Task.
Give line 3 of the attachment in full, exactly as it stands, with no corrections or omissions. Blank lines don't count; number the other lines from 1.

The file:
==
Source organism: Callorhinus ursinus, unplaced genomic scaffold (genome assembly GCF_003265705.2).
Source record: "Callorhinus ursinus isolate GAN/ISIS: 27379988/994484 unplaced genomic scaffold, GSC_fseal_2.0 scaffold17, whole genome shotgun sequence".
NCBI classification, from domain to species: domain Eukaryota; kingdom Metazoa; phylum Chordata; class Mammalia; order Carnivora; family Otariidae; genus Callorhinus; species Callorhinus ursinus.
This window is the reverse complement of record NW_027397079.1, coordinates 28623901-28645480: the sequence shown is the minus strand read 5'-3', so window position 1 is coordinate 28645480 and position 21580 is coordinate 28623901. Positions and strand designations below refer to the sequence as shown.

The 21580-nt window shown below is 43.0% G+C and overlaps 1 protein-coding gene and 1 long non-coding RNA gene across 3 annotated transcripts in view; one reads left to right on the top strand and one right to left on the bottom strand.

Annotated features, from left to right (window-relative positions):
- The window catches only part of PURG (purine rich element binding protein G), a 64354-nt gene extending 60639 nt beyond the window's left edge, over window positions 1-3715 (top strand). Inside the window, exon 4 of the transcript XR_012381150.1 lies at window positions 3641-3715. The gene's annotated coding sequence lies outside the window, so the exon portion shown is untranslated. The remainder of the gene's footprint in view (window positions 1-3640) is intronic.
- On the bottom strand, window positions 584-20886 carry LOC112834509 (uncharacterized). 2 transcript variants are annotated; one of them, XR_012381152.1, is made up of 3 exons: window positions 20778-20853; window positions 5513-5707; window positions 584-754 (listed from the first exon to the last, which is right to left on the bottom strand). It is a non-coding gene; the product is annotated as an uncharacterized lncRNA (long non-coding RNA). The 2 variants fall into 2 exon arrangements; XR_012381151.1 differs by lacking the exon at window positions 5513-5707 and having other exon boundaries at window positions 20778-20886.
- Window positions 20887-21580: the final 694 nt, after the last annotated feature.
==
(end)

NCBI classification, from domain to species: domain Eukaryota; kingdom Metazoa; phylum Chordata; class Mammalia; order Carnivora; family Otariidae; genus Callorhinus; species Callorhinus ursinus.